If you’re a design connoisseur (or an average enthusiast of aesthetically pleasing items), there is a huge chance you’ve heard of the...
Ania Kaczynska 15 December 2022
min Read9 November 2022
Azulejos are a major part of Portuguese history and cultural heritage. These hand-crafted tiles have created such a dynamic presence over the centuries that it’s hard not to think of azulejos when it comes to Portugal. Their distinctive and decorative designs transform the energy of every space they occupy.
Azulejos are hand-painted, tin-glazed ceramic tiles that decorate interiors and exteriors throughout Portugal. The word ”azulejo” derives from the Arabic word “az-zulayj”, meaning small, polished stone. The original function of azulejos wasn’t ornamental; it was intended to protect the walls of homes and keep temperatures pleasant indoors. Azulejos originated in the Near East and arrived in Western Europe with the Moors around the 13th century.
When King Manuel I of Portugal visited Seville, Spain, in the 15th century, he was charmed by the colorful tiles and brought this craft back to his country, decorating his home at the Sintra Palace. Azulejos were imported from Spain until the mid-16th century when the tiles began to be produced in Portugal. These gorgeous tiles were first used to decorate walls of religious sites and palaces in Portugal in the 17th century. It was also during this period that Portuguese azulejos were exported throughout the world.
Portuguese azulejos were largely influenced by Islamic art. The simple, geometric shapes, checkered patterns, and bright colors were popular during the 16th century. Soon to follow were religious symbols and allegories along with the depiction of saints. Popular colors used during this period included greens, yellows, and Manganese purple. An early example of the most extravagant azulejos can be seen at the Fronteira Palace in Lisbon. The entirety of the palace is covered floor to ceiling with azulejos.
During this period, floral and biblical motifs were most common. This is also when the iconic blue and white azulejos erupted across Portugal. This style was highly influenced by the Dutch Delftware that were all around Europe at the time. Two magnificent examples of this style of azulejos can be seen at São Vicente de Fora Monastery in Lisbon and the Catholic church, Igreja do Carmo, in Porto. The Church and aristocrats commissioned the majority of azulejos throughout this period.
This era became known as the “Ciclo dos Mestros” or Cycle of Masters. Complex compositions rendered by expert artisans were created. Two great masters of Portuguese azulejos during this time were Antonio de Oliveria Bernardes (1660-1732) and Manuel dos Santos (active 1702-1730). They introduced the trompe l’oeil technique and defied problems of scale and perspective. Their subject matter was often figurative, with religious themes depicted in a theatrical manner with great detail.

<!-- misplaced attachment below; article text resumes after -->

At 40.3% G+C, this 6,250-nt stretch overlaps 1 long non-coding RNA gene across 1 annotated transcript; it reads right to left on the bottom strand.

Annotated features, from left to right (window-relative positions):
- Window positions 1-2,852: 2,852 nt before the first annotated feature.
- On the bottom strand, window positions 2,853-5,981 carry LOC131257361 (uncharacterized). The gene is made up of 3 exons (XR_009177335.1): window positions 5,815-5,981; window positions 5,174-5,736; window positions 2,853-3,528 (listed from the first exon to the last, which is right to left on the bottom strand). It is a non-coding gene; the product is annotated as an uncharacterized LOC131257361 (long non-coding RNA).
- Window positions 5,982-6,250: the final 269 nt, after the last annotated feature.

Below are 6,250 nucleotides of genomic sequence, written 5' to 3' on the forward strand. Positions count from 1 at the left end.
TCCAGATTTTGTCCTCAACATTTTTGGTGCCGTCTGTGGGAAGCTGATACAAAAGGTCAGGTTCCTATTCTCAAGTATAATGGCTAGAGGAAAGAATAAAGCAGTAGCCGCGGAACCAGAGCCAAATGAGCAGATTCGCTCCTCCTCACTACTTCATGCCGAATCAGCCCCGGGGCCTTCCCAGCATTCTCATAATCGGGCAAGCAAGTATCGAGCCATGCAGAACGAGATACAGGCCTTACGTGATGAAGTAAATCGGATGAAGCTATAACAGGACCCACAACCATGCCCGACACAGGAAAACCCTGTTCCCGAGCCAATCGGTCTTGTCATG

The expansion of Portuguese cities increased azulejo production and new features were introduced such as relief shapes. This style appeared in Portugal’s big cities of Lisbon, Porto, and Aveiro. Floral motifs, vines, and insects were the most popular subjects. However, once azulejos became available to the upper-middle class, the wealthy lost interest in this art form and it slowly started to diminish. Traces of Art Nouveau azulejos can be seen today in Lisbon’s Campo de Ourique district.
During the 1950s, renowned Portuguese artist Maria Keil created azulejos for 19 metro stations around Lisbon. Her exceptional designs transformed the cityscape to dazzle generations of commuters with a colorful and creative atmosphere. Keil’s azulejo artworks create a unique experience for the public and demonstrate how azulejos transform the energy of an environment.
There are still many azulejos factories around Portugal today. You can tour them and watch skilled artisans craft these exquisite tiles using traditional techniques. Two of the most popular azulejo factories in Lisbon are Viúva Lamego and Fabrica Sant’ Anna, which is also the oldest tile factory in Portugal. Venture outside of Lisbon to visit Portugal’s ceramics capital, Caladas de Rainha, also home of the famed Fábrica de Faianças and the Museu da Cerâmica.
Azulejos can be found everywhere throughout Portugal. They decorate every kind of public and private space from metro stations to restaurants and bars to home interiors and sculptures. One of the best places to see and learn about the history of Portuguese azulejos is Museu Nacional Do Azulejos (The National Tile Museum) in Lisbon. A visit to the Sintra National Palace offers the unique experience of how azulejos resonate within a royal space. There’s also Museu Arte Nova (Museum of Art Nouveau) in Aveiro just outside of Lisbon. Aside from museums, there are several large scale street murals made from thousands of azulejos. These public art projects can be seen everywhere from building facades to underground metro stations.
Contemporary Portuguese azulejos are incredibly diverse. Many artists in Portugal use all the traditional elements of azulejos from patterns and figures to iconography and imagination in their work. Contemporary Portuguese artist Diogo Machado a.k.a ADD FUEL takes azulejos design far beyond ceramic tile work to include fine art prints, apparel, jewelry, toys, and more. Another Portuguese artist, Joana Vasconcelos, created a gigantic rooster sculpture covered with hundreds of azulejos.
Azulejos have impacted Portuguese culture and continue to inspire generations of artists in Portugal and beyond.
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